For many caregivers the time eventually comes when professional help is needed. Perhaps for just some much needed respite for the primary caregiver or maybe full time professional help is needed daily. Regardless of the circumstances, many people are immobilized by the process. How do you choose? What do I need in a private duty caregiver? There's no one-size-fits-all solution for your individual needs and circumstances; rather, a variety of factors go into identifying a professional caregiver and/or in-home caregiving agency. However, understanding the traits, characteristics and habits of the most successful caregivers can help you find a caregiver sure to make a significant contribution. Let's take a closer look at six beneficial caregiver traits of a good private duty caregiver.Read More
More than 20 million Americans over the age of 18 report some form of vision loss, according to a report from the American Foundation for the Blind. As we age, the risk of severe eye problems increases significantly -- particularly for seniors. While the physical effects of vision loss are frequently discussed, the emotional aspects of vision loss are often overlooked. Here's what you need to know to help your aging loved one cope with vision loss.
As care giver, your helping hand is more vital than ever.
A Different Kind of Grief
Seniors undergo many changes throughout the aging process. But awareness that these changes are coming doesn't make them easier to accept. In fact, the combined effects of aging -- including everything from housing issues to health threats -- can lead to extreme emotional distress for seniors.
Just like everyone else, seniors need to feel valued. Vision loss may detract from your aging loved one's sense of being valuable. In fact, some experts have compared what people go through when vision loss first occurs to Dr. Elisabeth Kubler-Ross's five stages of grief. And just as all emotions are valid when grieving the loss of a loved one, they are equally valid when grieving vision loss. It's not unusual for seniors to react with denial, anger and depression when vision loss occurs. With ample care giver support, however, they can also reach acceptance.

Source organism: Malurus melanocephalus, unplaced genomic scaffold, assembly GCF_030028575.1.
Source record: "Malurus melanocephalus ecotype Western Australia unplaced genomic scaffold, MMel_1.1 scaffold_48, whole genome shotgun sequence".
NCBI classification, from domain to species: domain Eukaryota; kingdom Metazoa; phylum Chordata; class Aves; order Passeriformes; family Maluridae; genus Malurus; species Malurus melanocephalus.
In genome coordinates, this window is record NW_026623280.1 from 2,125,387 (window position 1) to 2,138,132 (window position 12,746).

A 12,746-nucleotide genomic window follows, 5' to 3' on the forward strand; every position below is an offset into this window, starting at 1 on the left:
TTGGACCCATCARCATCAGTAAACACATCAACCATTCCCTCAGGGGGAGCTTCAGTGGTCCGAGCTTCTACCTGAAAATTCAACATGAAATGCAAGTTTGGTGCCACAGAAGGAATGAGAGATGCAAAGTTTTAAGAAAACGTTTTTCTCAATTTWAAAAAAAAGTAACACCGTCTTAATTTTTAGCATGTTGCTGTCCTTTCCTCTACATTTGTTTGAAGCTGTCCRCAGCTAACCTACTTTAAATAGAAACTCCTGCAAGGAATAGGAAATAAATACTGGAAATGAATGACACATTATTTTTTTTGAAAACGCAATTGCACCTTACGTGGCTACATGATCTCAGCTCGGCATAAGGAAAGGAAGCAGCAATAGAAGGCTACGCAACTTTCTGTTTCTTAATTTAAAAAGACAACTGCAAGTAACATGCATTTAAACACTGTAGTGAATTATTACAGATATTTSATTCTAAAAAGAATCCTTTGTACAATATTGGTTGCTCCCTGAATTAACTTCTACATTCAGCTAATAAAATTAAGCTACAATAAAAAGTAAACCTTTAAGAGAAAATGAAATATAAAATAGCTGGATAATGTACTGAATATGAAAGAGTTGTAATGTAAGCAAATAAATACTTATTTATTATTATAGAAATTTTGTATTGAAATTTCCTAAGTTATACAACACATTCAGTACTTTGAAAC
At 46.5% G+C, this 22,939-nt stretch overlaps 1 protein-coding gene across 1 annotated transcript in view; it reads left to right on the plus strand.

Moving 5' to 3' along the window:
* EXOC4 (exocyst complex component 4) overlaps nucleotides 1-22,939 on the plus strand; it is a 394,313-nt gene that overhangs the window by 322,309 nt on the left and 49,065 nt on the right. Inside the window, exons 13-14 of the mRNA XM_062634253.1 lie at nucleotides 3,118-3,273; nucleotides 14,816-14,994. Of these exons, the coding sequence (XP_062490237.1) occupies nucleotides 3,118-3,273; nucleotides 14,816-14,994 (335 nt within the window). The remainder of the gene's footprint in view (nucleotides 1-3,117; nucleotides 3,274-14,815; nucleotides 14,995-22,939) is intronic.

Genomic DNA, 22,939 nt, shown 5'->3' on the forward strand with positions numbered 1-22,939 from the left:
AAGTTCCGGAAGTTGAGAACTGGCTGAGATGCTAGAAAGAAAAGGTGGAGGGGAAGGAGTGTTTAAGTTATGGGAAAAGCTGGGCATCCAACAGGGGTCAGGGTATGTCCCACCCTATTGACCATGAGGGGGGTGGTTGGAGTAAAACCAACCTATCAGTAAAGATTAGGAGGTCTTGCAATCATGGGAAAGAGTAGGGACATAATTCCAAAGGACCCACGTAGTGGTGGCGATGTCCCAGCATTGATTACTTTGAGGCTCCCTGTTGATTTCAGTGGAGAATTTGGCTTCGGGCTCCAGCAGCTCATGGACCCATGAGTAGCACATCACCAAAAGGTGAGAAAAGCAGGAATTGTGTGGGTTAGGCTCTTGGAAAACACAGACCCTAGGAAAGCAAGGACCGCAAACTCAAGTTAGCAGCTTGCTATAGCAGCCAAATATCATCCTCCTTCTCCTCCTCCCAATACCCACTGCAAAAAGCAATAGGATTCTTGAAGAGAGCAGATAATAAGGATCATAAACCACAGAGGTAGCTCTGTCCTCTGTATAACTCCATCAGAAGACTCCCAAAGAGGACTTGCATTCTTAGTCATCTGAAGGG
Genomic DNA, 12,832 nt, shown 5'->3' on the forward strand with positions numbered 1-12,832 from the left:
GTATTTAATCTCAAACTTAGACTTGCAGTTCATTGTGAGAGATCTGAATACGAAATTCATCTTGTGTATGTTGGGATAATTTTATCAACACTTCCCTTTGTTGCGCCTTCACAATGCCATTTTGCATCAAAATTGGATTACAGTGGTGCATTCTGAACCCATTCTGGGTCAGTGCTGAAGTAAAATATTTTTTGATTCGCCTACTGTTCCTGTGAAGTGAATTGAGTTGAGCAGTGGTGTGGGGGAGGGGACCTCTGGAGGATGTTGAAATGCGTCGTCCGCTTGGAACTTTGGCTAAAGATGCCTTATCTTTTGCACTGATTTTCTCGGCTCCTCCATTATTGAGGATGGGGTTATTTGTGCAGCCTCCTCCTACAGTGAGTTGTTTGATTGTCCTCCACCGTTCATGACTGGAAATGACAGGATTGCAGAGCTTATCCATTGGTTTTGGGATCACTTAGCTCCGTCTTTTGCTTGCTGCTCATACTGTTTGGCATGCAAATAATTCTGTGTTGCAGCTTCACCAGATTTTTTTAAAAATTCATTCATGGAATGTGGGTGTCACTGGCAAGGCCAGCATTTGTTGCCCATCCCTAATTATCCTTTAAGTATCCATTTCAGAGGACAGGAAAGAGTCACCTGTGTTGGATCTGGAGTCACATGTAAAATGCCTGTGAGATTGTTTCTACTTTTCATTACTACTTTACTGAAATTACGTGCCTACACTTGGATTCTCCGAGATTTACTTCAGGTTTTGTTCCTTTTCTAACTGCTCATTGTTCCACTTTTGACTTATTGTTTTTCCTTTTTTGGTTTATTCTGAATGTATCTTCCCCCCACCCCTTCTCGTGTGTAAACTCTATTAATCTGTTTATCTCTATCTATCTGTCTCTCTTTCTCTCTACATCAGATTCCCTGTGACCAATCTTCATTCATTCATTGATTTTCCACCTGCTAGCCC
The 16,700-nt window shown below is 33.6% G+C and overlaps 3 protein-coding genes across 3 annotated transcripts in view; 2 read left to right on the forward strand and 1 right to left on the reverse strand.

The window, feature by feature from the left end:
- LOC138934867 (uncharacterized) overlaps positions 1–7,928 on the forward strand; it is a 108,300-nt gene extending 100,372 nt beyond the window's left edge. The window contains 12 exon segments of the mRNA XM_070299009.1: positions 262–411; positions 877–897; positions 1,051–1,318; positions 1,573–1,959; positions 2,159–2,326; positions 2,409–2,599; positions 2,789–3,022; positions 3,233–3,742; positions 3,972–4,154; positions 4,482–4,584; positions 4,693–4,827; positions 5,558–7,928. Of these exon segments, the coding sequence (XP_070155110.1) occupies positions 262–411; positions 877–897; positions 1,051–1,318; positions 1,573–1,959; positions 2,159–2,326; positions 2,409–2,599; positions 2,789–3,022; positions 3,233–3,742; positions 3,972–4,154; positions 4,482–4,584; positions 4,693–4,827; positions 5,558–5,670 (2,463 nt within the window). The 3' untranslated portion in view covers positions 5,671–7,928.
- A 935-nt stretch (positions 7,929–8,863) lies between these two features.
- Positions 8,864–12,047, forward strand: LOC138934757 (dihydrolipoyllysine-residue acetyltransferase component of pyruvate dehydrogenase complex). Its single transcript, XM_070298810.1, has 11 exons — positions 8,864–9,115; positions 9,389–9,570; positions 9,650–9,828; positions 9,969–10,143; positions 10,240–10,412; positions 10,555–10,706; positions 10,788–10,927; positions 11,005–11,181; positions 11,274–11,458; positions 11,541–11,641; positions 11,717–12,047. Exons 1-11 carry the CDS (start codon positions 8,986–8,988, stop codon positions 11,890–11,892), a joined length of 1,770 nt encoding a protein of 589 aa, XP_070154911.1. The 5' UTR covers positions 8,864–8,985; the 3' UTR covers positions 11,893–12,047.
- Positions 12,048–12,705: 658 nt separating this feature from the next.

Caring for someone with Alzheimer's disease can feel overwhelming, and early treatment is essential to ensuring access to the very best care. If your aging loved one has recently received an Alzheimer's diagnosis and is in the beginning stages of the illness, here's what you need to know.
Grief is a fact of life: nearly everyone has to deal with loss during their lifetime. Grief doesn't just pertain to the death of a loved one, it can occur in response to the loss of anything dear to a person -- from a family pet to a job, to divorce or the loss of a home. Unfortunately, seniors are particularly vulnerable to grief...and its complications.
While grief is natural, it's also largely individualistic: there's no right or wrong way to grieve, although some methods can help the grieving process while others can hinder it. If your aging loved one is experiencing the sadness associated with loss, here are some things you can do to help facilitate the grieving -- and healing -- process.
While proper nutrition is an essential part of helping your aging loved one stay healthy, getting seniors to make the right food choices can be a challenge. Factor in misleading packaging geared to misrepresent a product's contents, and food labels become even more important. Caregivers can help older loved ones meet their daily nutritional needs -- while also acknowledging dietary restrictions -- by understanding and using Nutrition Facts labels. This is especially important when caring for someone with diabetes. Here's what you need to know.
Nutrition Facts are a caregiver's best friend.
Serving Size Matters
The Food and Drug Administration (FDA) suggests that serving size and number of servings are the first place to look when inspecting a product's Nutrition Facts label. After all, the size of the package itself is less significant than how many servings are contained in the food package.
For example, if there are three servings in a bag of potato chips, but you eat the entire bag in one sitting you've had three times the serving...and triple the calories and nutrients.
Adverse drug reactions lead to more than 700,000 emergency room visits every year, according to the Centers for Disease Control. Of these, the majority are older adults, who are twice as likely to end up in the emergency room and almost seven times more likely to require hospitalization. While managing your aging loved one's medications can be challenging, doing so is an essential part of ensuring ongoing safety and wellness. Here are some helpful medication management tips and techniques for caregivers.Read More